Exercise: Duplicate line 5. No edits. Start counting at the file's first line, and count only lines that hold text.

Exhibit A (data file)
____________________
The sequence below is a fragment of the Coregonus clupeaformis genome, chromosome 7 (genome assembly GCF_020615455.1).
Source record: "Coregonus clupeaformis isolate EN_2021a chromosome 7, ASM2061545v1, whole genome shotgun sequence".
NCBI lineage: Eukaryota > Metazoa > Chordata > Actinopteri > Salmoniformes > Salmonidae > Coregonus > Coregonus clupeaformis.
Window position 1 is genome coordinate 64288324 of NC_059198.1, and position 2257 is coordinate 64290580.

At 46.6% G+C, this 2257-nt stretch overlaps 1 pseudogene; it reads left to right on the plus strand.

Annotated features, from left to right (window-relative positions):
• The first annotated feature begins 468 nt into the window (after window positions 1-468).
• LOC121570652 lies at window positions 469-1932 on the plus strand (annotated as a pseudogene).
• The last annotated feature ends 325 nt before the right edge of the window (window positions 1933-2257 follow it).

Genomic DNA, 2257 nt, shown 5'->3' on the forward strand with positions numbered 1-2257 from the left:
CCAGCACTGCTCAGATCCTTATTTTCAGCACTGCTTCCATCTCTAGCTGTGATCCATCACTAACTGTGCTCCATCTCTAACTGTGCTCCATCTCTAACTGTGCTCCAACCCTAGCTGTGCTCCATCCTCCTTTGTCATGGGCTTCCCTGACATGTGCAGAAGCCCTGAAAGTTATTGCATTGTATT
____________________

At 46.6% G+C, this 2257-nt stretch overlaps 1 pseudogene; it reads left to right on the plus strand.